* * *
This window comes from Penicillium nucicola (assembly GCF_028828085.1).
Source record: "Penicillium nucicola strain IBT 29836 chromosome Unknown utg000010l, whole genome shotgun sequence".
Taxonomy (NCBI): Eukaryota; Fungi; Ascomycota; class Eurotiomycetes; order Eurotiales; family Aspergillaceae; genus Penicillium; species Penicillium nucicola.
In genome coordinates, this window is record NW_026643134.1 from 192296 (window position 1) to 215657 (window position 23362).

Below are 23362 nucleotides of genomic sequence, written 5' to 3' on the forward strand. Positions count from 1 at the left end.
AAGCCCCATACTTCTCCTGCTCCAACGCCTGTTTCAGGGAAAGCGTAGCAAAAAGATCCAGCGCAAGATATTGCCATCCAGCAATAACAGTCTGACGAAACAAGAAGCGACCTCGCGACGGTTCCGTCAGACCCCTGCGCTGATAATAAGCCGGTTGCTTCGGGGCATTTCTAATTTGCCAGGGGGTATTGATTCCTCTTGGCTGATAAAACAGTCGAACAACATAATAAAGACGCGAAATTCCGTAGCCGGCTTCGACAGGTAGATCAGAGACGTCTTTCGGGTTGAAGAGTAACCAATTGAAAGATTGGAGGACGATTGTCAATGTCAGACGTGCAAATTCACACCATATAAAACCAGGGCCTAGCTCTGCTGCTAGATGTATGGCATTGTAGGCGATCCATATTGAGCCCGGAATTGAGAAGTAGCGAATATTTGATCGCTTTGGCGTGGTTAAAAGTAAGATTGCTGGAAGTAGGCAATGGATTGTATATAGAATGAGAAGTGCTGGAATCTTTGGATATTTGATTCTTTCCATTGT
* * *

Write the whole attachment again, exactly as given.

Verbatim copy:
This window comes from Penicillium nucicola (assembly GCF_028828085.1).
Source record: "Penicillium nucicola strain IBT 29836 chromosome Unknown utg000010l, whole genome shotgun sequence".
Taxonomy (NCBI): Eukaryota; Fungi; Ascomycota; class Eurotiomycetes; order Eurotiales; family Aspergillaceae; genus Penicillium; species Penicillium nucicola.
In genome coordinates, this window is record NW_026643134.1 from 192296 (window position 1) to 215657 (window position 23362).

Below are 23362 nucleotides of genomic sequence, written 5' to 3' on the forward strand. Positions count from 1 at the left end.
AAGCCCCATACTTCTCCTGCTCCAACGCCTGTTTCAGGGAAAGCGTAGCAAAAAGATCCAGCGCAAGATATTGCCATCCAGCAATAACAGTCTGACGAAACAAGAAGCGACCTCGCGACGGTTCCGTCAGACCCCTGCGCTGATAATAAGCCGGTTGCTTCGGGGCATTTCTAATTTGCCAGGGGGTATTGATTCCTCTTGGCTGATAAAACAGTCGAACAACATAATAAAGACGCGAAATTCCGTAGCCGGCTTCGACAGGTAGATCAGAGACGTCTTTCGGGTTGAAGAGTAACCAATTGAAAGATTGGAGGACGATTGTCAATGTCAGACGTGCAAATTCACACCATATAAAACCAGGGCCTAGCTCTGCTGCTAGATGTATGGCATTGTAGGCGATCCATATTGAGCCCGGAATTGAGAAGTAGCGAATATTTGATCGCTTTGGCGTGGTTAAAAGTAAGATTGCTGGAAGTAGGCAATGGATTGTATATAGAATGAGAAGTGCTGGAATCTTTGGATATTTGATTCTTTCCATTGT